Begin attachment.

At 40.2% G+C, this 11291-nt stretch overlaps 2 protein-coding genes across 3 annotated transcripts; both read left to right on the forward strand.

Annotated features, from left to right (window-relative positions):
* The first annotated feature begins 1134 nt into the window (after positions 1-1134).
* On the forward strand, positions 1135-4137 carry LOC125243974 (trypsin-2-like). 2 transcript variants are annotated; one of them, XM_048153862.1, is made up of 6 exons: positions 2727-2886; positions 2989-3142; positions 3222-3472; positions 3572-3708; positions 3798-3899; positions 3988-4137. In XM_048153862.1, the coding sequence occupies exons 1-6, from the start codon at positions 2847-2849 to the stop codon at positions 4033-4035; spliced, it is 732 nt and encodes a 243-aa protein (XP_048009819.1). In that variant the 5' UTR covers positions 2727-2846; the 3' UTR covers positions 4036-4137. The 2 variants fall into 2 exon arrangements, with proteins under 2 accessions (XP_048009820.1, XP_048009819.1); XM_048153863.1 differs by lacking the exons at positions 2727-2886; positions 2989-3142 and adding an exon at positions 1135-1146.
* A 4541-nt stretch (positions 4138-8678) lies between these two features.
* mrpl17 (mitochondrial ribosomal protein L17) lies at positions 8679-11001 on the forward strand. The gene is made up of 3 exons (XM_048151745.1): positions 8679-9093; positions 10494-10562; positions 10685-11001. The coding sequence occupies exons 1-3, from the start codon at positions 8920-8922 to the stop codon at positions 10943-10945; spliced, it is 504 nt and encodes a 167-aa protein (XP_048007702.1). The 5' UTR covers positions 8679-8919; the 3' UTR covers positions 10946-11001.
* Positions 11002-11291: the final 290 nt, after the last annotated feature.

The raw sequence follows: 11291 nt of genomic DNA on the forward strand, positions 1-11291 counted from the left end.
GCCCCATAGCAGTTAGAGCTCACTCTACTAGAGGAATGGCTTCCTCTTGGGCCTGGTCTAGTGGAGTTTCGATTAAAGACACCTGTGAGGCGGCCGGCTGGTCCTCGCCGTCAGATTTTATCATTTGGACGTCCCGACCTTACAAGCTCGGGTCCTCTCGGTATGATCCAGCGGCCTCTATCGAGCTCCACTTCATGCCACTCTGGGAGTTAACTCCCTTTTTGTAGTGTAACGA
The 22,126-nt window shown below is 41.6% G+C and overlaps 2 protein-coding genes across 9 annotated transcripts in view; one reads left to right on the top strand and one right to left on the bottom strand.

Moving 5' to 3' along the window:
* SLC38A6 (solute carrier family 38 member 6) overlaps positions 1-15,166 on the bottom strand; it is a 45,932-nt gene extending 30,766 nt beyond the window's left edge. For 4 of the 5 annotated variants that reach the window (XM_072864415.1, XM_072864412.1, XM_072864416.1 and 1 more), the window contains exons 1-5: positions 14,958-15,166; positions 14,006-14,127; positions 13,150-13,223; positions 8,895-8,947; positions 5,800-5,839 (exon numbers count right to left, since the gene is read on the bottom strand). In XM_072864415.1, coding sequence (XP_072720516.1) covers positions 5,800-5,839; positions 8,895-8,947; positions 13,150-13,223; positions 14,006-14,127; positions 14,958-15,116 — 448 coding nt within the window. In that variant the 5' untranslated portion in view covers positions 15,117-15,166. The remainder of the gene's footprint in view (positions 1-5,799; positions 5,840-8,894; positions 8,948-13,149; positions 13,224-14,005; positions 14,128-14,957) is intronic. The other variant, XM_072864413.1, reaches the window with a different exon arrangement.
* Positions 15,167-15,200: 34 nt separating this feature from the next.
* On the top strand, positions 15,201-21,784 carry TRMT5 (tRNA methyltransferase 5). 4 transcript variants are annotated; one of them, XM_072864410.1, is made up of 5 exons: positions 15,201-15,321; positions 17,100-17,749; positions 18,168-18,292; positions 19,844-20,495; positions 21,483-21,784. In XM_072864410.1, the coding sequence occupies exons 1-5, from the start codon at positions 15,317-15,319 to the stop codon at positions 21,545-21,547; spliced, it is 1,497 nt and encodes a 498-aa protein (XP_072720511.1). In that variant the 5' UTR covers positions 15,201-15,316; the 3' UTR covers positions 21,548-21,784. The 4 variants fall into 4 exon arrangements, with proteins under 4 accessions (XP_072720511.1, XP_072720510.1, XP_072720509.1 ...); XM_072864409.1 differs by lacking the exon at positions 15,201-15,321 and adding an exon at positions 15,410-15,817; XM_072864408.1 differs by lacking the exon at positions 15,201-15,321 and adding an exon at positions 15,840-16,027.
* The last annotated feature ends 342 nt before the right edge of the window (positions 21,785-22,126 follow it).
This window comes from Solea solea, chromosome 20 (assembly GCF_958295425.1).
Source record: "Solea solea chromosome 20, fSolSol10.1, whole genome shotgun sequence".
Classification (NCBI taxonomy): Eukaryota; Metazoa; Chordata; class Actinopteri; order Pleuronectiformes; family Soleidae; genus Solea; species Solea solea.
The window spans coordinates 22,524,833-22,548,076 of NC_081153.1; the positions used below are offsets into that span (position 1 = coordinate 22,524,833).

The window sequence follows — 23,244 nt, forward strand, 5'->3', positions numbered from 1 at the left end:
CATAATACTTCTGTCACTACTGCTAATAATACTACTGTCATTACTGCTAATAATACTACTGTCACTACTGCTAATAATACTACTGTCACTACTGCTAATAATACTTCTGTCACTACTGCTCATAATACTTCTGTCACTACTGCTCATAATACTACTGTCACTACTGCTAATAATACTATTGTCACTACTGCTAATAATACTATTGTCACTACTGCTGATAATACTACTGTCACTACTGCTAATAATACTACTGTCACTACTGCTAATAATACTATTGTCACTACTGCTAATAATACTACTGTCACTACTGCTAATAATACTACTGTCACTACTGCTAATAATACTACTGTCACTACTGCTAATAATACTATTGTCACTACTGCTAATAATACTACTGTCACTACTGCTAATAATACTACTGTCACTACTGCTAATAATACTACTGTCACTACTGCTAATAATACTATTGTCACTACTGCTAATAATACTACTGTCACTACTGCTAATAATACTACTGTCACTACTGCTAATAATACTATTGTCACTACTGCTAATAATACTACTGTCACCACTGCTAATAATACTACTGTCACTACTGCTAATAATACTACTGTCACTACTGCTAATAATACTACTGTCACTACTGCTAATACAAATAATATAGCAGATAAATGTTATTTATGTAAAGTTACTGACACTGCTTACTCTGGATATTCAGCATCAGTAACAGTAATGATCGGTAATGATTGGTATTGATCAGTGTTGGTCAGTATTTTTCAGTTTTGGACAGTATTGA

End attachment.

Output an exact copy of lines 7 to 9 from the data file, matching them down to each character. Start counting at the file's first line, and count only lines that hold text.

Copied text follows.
* Positions 11002-11291: the final 290 nt, after the last annotated feature.

The raw sequence follows: 11291 nt of genomic DNA on the forward strand, positions 1-11291 counted from the left end.
GCCCCATAGCAGTTAGAGCTCACTCTACTAGAGGAATGGCTTCCTCTTGGGCCTGGTCTAGTGGAGTTTCGATTAAAGACACCTGTGAGGCGGCCGGCTGGTCCTCGCCGTCAGATTTTATCATTTGGACGTCCCGACCTTACAAGCTCGGGTCCTCTCGGTATGATCCAGCGGCCTCTATCGAGCTCCACTTCATGCCACTCTGGGAGTTAACTCCCTTTTTGTAGTGTAACGA